When I was in college, Stendahl's Paul Among the Jews and Gentiles was the first Lutheran book I ever read. As I read it, I was moved to tears by the clarity and depth of Stendahl's writing. His ideas opened to me the possibility that there was more to the Bible than I had imagined. As I discussed the writings with my campus pastor, the conversations we had led to my eventual decision to go to seminary.
Stendahl had many interesting and provocative ideas about the Bible, Paul and religious plurality. Below is an excerpt from an article he wrote for the Harvard Divinity School Bulletin this past winter (the passage is adapted from a speech he gave in 2001). The article is Stendahl's opinion on five things the Bible is not. This excerpt is his fifth "not"- it's a bit long, but he makes some interesting points. I'm not going to offer any interpretation of my own because I believe this is a passage to ponder in your heart. (I might post another section tomorrow.)
"[The Bible is not so universal.] And here I come full circle. I said in the beginning that I read the Bible as if it was just about me. And now I say, the Bible, my beloved Bible, it is indeed my Bible. There might be other holy scriptures—and that might not be as threatening as some people think. Not to claim universality and uniqueness? I always felt that to speak about the uniqueness of Christianity or the uniqueness of Christ does more for the ego of the believer than it does for God. Has God Only One Blessing? is the wonderful title of a recent book. How can I sing my song to Jesus with abandon, without telling negative stories about others? What one religion says about another religion, what one beloved scripture claims to be over against other scriptures, comes pretty close to a breach against the commandment "Thou shall not bear false witness against your neighbor." What we say about the others is usually self-serving. We say, Is it self-serving? Oh no, it is just giving God honor. But think about it. Think about the scriptures themselves. Jesus said, "Let your light so shine before people that they see your good deeds and become Christian." That's not what it says. It says, "Let your light shine for people so that they see your good deeds and praise your father who is in heaven" (Matt. 5). Your father—so that people have a reason to be happy that there are Christians in the world, instead of getting irritated at them, if not worse. Jesus said, "You are the salt of the earth." But who wants the world to become a salt mine?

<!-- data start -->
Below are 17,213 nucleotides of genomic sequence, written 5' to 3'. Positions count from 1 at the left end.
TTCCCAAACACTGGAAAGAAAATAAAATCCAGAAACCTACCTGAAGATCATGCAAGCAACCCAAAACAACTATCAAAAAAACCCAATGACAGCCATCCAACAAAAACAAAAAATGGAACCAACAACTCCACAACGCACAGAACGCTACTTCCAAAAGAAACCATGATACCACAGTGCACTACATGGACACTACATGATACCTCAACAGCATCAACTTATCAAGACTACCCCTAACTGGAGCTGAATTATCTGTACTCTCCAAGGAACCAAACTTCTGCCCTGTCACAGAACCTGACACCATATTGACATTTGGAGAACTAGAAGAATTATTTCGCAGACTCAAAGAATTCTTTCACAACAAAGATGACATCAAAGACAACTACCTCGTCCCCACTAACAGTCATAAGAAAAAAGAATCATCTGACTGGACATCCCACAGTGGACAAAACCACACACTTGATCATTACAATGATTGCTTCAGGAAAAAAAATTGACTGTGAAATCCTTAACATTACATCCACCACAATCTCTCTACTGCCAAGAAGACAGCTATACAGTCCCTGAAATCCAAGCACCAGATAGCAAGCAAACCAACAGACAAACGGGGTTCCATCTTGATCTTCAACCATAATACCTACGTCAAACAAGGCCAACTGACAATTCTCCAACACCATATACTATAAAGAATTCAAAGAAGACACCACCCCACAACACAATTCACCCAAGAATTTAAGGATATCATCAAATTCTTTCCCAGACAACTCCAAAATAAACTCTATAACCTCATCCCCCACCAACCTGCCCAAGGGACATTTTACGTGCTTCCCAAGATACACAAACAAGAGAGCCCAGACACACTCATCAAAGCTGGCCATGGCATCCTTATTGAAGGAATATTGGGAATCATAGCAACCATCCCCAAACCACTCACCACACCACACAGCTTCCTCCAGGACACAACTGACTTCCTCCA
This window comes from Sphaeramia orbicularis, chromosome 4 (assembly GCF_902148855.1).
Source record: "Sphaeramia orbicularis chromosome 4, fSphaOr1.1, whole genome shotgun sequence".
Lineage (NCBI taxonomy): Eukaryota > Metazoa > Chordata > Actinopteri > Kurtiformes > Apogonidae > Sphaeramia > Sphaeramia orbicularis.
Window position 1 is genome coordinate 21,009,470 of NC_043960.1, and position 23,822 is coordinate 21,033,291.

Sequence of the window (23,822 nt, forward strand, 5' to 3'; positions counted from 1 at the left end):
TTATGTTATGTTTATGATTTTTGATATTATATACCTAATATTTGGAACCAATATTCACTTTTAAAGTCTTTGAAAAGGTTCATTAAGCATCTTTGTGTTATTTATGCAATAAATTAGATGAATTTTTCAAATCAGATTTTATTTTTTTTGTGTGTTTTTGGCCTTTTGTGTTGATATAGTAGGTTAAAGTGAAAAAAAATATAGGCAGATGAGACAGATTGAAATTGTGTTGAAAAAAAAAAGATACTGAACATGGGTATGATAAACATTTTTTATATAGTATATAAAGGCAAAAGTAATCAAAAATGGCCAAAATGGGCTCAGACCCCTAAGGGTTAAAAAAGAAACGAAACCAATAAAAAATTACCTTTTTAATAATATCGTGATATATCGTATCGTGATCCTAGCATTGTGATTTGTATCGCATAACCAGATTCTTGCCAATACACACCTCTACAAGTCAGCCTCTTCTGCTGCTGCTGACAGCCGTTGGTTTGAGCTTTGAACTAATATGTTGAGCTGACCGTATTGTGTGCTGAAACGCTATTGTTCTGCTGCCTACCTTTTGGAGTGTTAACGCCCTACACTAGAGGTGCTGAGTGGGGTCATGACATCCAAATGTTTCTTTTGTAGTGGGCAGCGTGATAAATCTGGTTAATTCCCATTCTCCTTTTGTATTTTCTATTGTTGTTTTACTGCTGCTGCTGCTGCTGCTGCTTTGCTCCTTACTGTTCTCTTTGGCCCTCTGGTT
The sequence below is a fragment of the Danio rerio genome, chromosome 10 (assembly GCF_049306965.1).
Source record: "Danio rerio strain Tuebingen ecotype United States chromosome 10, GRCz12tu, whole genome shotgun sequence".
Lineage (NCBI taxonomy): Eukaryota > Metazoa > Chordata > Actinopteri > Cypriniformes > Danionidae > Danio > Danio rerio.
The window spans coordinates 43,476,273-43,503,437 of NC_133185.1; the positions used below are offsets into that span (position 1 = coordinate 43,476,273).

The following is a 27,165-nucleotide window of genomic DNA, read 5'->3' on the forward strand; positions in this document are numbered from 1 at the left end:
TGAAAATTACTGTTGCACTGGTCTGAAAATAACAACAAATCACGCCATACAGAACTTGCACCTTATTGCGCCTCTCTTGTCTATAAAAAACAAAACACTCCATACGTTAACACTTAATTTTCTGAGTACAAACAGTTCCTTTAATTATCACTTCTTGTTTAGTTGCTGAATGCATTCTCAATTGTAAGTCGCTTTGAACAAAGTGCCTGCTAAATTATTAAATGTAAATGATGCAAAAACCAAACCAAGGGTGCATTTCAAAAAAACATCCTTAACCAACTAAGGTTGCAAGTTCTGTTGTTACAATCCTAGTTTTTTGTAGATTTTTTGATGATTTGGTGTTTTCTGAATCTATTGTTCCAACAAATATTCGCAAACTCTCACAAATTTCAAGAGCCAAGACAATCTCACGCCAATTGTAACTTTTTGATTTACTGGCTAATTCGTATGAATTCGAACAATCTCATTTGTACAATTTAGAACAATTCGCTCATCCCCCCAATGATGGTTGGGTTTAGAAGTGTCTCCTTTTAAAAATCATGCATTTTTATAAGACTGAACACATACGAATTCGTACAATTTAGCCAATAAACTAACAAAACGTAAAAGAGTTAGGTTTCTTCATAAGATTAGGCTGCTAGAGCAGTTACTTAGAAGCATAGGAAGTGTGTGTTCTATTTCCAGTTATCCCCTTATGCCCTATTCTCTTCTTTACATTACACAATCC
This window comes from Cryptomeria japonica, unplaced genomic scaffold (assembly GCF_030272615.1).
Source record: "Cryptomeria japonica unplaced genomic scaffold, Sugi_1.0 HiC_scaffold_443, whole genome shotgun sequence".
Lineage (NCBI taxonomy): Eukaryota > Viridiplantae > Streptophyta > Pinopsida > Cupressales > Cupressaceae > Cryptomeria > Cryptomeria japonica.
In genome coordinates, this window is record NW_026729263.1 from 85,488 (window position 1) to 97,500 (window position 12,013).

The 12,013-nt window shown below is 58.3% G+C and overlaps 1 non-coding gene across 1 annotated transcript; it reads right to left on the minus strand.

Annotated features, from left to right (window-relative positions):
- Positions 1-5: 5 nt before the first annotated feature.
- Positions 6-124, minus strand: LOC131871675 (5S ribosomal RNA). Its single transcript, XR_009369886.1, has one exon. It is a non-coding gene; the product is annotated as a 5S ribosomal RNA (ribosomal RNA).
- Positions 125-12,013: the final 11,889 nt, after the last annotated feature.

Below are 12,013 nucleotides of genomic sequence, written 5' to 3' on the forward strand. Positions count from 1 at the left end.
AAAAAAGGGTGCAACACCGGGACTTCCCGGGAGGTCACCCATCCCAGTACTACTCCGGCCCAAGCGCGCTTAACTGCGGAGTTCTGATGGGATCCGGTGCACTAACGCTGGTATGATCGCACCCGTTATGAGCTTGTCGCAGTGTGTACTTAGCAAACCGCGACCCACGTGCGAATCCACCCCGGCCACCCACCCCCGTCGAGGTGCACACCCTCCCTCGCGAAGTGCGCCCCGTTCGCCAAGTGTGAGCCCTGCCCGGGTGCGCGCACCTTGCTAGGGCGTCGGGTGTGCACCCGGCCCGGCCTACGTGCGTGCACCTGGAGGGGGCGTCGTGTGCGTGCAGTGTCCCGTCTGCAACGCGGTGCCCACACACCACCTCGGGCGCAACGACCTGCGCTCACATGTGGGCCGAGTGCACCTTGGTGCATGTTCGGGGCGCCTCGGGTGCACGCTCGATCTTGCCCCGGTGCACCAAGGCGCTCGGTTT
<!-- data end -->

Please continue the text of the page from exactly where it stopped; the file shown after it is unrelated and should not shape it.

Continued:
We are born as a minority religion, as a religion among religions. And we are heirs to the Jewish perspective on these things: that's what I learned from the scriptures. It says, to Israel, that Israel is meant to be a light to the nations. That's what Jesus speaks about: a light to the nations. The Jews have never thought that God's hottest dream was that everybody become a Jew. They rather thought that they were called upon to be faithful and that God somehow needed that people in the total cosmos. What a humility, but we called it tribalism. From the enlightenment, everything had to be universal. But when Christianity started its universal claim, and got power, it led to the Crusades. We couldn't really think that it was not God's hottest dream that everybody be like us. So I say, no, the Bible is my Bible. This is the breast that I, as a child of God, have been nourished from. And for the little child, when the child is born that's the whole world, the mother's breast. But maturing means to recognize that other kids have sucked other mothers' breasts. That belongs to growing up.
Now this is my Bible. It was given to me as a gift, and it is full of love, for which I am deeply grateful. If I have found a doctrine, that is my doctrine. I don't need to bad-mouth all others. This is the lesson in a plural world, which is the new chapter in Christian theology for the next generations. Paul was on to that. Paul, late in his mission, had to learn to deal with plurality."